This weekend saw the spectacular climaxes of two decade spanning epic series,
Both Game of Thrones and the Marvel Cinematic Universe
monumental extravagant clashes for the fate of their respective
As the dust settles on each battlefield, the question remains:
who staged the best fight of the weekend?
Though I'm sure there will be heated debate, to my mind the answer is obvious:
Without a doubt the best fight was
I'm serious. I saw Endgame and the Battle of Winterfell this weekend
and they're both awesome in their own ways
But the fight that I enjoyed the most, the one that I found the most interesting
was the fight in the latest episode of Barry called
Written and directed by Bill Hader
Ronny/Lily is essentially an episode long fight scene similar to the Battle of Winterfell
but with more sunlight.
It's engaging from start to finish and for as absurd as it gets,
the plot leads from scene to scene in ways that make perfect sense.
That's one of the things that makes it so great.
The story doesn't just feel like it's advancing,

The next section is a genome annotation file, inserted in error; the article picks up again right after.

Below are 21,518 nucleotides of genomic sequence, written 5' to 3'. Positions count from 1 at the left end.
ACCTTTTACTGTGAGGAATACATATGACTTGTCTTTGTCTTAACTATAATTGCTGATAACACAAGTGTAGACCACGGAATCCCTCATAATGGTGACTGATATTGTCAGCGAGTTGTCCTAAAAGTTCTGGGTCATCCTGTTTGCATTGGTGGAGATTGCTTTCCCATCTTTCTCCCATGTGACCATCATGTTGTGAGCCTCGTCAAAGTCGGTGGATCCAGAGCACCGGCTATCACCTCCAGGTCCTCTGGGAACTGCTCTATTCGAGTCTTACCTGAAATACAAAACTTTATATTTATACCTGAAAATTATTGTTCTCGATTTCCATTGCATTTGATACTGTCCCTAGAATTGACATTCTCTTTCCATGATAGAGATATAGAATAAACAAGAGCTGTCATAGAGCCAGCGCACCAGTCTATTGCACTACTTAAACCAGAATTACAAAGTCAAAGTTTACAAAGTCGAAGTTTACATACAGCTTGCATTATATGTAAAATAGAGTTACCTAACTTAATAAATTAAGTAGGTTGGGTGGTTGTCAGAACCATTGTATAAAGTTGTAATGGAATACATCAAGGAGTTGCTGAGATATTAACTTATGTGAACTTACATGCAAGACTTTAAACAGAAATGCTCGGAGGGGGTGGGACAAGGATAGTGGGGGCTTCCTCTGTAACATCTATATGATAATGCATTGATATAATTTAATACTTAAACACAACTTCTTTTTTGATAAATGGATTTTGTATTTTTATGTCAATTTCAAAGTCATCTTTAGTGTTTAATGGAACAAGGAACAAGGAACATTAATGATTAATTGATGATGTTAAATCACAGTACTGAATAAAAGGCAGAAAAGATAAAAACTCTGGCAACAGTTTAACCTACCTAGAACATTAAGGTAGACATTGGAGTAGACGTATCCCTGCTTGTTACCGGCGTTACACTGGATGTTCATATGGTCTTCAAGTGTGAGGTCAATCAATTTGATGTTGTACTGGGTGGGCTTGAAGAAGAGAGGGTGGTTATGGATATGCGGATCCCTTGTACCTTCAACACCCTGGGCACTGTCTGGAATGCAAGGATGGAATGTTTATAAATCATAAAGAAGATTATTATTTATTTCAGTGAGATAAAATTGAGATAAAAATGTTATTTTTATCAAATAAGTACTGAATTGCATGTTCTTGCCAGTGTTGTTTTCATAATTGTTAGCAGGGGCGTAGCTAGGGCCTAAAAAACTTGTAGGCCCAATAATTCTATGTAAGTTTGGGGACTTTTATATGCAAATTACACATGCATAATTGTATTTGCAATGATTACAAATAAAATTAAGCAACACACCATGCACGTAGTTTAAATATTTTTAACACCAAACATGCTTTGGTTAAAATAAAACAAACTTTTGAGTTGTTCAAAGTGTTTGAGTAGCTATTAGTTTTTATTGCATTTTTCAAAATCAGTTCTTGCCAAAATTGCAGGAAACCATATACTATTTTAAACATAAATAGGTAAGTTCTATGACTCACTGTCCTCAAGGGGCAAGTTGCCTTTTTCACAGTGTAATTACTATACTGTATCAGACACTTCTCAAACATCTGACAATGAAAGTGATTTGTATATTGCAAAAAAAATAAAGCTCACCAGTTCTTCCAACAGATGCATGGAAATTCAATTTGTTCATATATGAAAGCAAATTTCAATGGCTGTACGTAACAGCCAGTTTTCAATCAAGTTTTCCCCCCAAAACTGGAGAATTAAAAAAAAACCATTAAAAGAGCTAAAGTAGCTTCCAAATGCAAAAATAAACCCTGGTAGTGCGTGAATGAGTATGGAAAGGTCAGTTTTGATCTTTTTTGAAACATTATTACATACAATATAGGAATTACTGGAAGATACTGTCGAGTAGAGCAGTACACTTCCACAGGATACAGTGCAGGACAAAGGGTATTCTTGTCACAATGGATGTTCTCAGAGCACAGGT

but growing from the seeds of each new moment.
But I'm getting ahead of myself.
The episode begins with something that's necessary for any good fight scene:
A surveying of the battlefield.
Hader accomplishes three important things in the opening shots.
One: He makes us familiar with the layout of the house where the fight will take place;
Two: he establishes a ton about this guy's life without him saying a word;
and three: he introduces a
filming style and tone: these long
lethargic camera movements without any musical score that will characterize the fight to come.
The episode is just 31 minutes and there's a lot to get through. Hader doesn't waste a shot.
Here's one of my favorites. Again, this establishes the setting which will pay off later.
And again, we're given information about Ronnie with just visuals, but now the information is loaded.
It's adding tension to the scene by promising something in the future.
You could call this Chekhov's Trophy Room and by now the silence is proving more suspenseful than
suspenseful music ever could. As a viewer, I'm at the edge of my seat.
The fight itself is sloppy but it's choreographed that way. The signature of Barry is its tone. The way it balances